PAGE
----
Porcine Circovirus Associated Disease

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Porcine Circoviral Disease (PCVD) and Porcine Circovirus Associated Disease (PCVAD), is a disease seen in domestic pigs. This disease causes illness in piglets, with clinical signs including progressive loss of body condition, visibly enlarged lymph nodes, difficulty in breathing, and sometimes diarrhea, pale skin, and jaundice.[1][2] PCVD has been reported from most pig-producing countries of the world at huge cost to agriculture. PCVD is caused by porcine circovirus type 2 (PCV2).[3]

PCVD was formerly named Postweaning multisystemic wasting syndrome ("PMWS") .[1] Because PCVD can cause other diseases other than PMWS and the "waste" may has negative impact on perceptions of the industry from consumers. The North American industry[clarification needed] endorses "PCVAD" and European use "PCVD" to describe this disease.[4][5]

PMWS & PCV2[edit]

PCV-2 (first isolated in 1997) causes PMWS.[1] PCV2 has a near universal distribution – present in most pig herds. In contrast, PMWS is more sporadic in its distribution. Experimental induction of PMWS has not been achieved by PCV2 infection alone, using infectious DNA clones of the virus or a pure form of PCV2 derived from infectious DNA clones. Therefore it is assumed that PMWS is a multifactorial disease. PCV-2 is necessary but not sufficient for the development of PMWS. However, viral infection by itself tends to cause only mild disease, and co-factors such as other infections or immunostimulation seem necessary for development of severe disease.[1] For example, concurrent infection with porcine parvovirus or PRRS virus, or immunostimulation lead to increased replication of PCV-2 and more severe disease in PCV-2-infected pigs.[1] There is no significant correlation of the disease with virus sequence variation with affected and control pigs.

Clinical Signs[edit]

Both PMWS and porcine dermatitis and nephropathy syndrome (PDNS) are associated to PCV2.[6] Many pigs affected by the circovirus also seem to develop secondary bacterial infections, like Glässer disease (Haemophilus parasuis), pulmonary pasteurellosis, colibacilosis, salmonellosis and others.[7] Postmortem lesions occur in multiple organs, especially in lymphoid tissues and lung, giving rise to the term "multisystemic".[1][2][8] Lesions may also affect the skin, kidney, reproductive tissue, brain, or blood vessels.[1]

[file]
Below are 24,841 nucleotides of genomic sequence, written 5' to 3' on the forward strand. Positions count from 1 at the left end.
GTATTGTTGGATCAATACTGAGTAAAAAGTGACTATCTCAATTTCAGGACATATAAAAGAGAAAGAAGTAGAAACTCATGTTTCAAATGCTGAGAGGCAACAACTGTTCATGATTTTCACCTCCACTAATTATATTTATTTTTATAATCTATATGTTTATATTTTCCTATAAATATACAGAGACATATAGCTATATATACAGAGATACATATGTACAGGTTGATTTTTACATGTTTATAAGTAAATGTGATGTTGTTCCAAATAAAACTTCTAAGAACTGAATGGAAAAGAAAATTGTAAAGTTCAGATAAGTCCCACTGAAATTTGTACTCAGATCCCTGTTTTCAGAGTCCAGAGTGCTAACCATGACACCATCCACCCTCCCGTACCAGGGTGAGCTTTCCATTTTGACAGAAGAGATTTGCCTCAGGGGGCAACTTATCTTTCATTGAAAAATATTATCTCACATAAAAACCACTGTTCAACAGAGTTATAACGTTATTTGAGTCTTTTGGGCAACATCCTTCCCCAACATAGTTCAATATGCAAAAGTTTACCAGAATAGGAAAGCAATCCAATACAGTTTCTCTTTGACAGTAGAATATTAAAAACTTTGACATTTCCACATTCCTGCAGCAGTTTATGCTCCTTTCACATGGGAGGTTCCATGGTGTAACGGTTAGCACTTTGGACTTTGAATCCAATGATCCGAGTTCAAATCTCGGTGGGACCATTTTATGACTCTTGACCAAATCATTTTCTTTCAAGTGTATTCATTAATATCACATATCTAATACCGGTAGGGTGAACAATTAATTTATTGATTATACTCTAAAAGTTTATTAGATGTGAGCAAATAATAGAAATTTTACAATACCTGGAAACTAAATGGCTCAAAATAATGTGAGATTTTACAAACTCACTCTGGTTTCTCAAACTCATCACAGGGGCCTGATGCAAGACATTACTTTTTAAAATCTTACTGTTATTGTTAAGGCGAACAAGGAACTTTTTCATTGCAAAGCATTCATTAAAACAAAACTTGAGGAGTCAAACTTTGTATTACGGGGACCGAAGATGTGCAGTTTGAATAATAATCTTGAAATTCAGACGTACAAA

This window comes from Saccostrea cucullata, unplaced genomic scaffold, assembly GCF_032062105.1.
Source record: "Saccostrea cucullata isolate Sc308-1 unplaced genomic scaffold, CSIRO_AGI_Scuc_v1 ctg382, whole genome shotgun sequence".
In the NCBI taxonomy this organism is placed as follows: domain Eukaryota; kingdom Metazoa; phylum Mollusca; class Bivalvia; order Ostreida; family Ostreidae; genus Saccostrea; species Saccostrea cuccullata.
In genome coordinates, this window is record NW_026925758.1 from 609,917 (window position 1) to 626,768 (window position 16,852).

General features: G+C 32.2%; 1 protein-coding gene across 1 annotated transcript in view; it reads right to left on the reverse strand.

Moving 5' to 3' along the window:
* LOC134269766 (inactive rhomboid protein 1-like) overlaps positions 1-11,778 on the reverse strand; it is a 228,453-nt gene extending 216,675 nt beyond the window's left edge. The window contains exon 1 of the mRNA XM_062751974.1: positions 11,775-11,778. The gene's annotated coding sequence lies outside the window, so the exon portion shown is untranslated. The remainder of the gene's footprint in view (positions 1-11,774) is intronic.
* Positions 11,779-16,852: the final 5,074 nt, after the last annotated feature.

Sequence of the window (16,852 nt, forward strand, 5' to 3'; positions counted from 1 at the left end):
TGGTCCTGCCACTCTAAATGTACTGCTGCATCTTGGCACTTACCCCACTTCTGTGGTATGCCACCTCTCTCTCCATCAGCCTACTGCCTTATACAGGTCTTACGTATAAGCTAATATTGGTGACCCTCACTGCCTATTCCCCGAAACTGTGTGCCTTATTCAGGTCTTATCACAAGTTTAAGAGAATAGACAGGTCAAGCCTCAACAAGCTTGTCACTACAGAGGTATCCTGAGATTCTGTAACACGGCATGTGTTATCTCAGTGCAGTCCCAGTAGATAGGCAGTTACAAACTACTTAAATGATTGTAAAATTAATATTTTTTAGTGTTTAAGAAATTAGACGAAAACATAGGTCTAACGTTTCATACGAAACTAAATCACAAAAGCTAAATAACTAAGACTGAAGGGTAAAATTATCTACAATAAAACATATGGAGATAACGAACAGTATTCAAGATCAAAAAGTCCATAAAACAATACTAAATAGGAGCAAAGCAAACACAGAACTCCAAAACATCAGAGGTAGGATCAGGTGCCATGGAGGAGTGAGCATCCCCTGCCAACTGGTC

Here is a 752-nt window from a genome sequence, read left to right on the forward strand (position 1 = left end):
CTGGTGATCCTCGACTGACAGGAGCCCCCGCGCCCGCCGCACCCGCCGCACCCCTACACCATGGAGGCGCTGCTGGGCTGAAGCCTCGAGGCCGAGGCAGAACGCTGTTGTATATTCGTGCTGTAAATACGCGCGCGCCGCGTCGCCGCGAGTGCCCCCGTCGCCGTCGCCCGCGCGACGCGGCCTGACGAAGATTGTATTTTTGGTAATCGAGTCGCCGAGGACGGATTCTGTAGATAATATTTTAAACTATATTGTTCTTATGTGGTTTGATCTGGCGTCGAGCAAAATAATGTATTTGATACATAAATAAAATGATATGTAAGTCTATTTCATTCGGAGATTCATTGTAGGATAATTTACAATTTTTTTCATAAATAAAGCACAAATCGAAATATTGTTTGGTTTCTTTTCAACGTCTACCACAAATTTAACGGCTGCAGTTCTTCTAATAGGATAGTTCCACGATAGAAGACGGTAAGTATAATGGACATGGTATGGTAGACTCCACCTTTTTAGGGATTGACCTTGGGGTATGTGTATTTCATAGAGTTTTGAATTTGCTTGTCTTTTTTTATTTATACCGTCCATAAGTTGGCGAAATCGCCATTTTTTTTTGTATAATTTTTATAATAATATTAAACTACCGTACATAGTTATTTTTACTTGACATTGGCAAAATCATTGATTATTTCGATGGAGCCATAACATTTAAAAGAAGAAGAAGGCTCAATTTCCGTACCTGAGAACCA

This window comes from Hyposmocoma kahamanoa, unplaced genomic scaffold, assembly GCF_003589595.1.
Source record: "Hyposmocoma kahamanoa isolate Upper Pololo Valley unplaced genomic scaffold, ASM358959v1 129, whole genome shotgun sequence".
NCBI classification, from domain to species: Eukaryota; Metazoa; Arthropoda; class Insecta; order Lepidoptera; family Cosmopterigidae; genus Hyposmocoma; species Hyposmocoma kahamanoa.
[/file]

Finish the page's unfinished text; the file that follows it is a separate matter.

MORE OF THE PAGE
Wasting pigs is the most common sign of PMWS infection, increasing the mortality rate significantly.

Management practices to decrease severity of PMWS[edit]

François Madec, a French author, has written many recommendations on how reduce PMWS symptoms. They are mostly measures for disinfection, management, and hygiene, referred to as the "20 Madec Points" [Madec & Waddilove, 2002].

These measures have recently been expanded upon by Dr. David Barcellos, a professor at the Veterinary College in the Universidade Federal do Rio Grande do Sul, Rio Grande do Sul, Brazil. He presented these points at "1st Universidade Federal do Rio Grande do Sul Symposium about swine management, reproduction, and hygiene".

He divided his points by pig growth stage, and they can be loosely summarized as:

  • keep the gutters clean
  • increase feeder space
  • use pens or small cages with solid dividers
  • avoid mixing pigs from different origins
  • improve the quality of air
  • decrease maximum capacity, giving each pig more room
  • separate sick animals as soon as possible, and treat them in a hospital pen. If they do not respond to antibiotics in three days, they should be culled
  • control access of people and other animals
  • reduce invironmental stress factors such as gases and air currents
  • use immunizations and preventive medications for secondary agents commonly associated with PMWS

See also[edit]


  1. ^ a b c d e f Ellis, J (March 2014). "Porcine Circovirus: A Historical Perspective". Veterinary Pathology 51 (2): 315–327. doi:10.1177/0300985814521245. PMID 24569612. Retrieved 21 March 2014. 
  2. ^ a b Opriessnig, T; Langohr I (January 2013). "Current state of knowledge on porcine circovirus type 2-associated lesions". Veterinary Pathology 50 (1): 23–38. doi:10.1177/0300985812450726. PMID 22692624. 
  3. ^ Mankertz P (2008). "Molecular Biology of Porcine Circoviruses". Animal Viruses: Molecular Biology. Caister Academic Press. ISBN 978-1-904455-22-6. 
  4. ^ Harding, John C. S. (16–19 Jan 2007), "History of Porcine Circoviral Disease (PCVD) and Current Western Canadian Situation" (PDF), in Ball, Ronald O.; Ruurd T. Zijlstra, Proceedings of the 2007 Banff Pork Seminar (PDF), Banff: University of Alberta, Department of Agricultural, Food and Nutritional Science, p. 27, retrieved 2012-11-25 
  5. ^ Desrosiers, Robert (16–19 Jan 2007), "Overview of PCVD - The Disease in Eastern Canada & US vs. Europe" (PDF), in Ball, Ronald O.; Ruurd T. Zijlstra, Proceedings of the 2007 Banff Pork Seminar (PDF), Banff: University of Alberta, Department of Agricultural, Food and Nutritional Science, p. 35, retrieved 2012-11-25 
  6. ^ Barcellos & Pescador, 2003 and Segalés & Domingo, 2000
  7. ^ David Barcellos, 2006
  8. ^ Harding & Clark, 1997


  • Ellis J. Porcine circovirus: a historical perspective. Vet Pathol. 2014 Mar;51(2):315-27.
  • Opriessnig T, Langohr I. Current state of knowledge on porcine circovirus type 2-associated lesions. Vet Pathol. 2013 Jan;50(1):23-38.
  • Grierson S.S., King D.P., Wellenberg G.J. & Banks M.; "Genome sequence analysis of 10 Dutch porcine circovirus type 2 (PCV-2) isolates from a PMWS case-control study." Res Vet Sci. 2004 Dec; 77(3):265-8).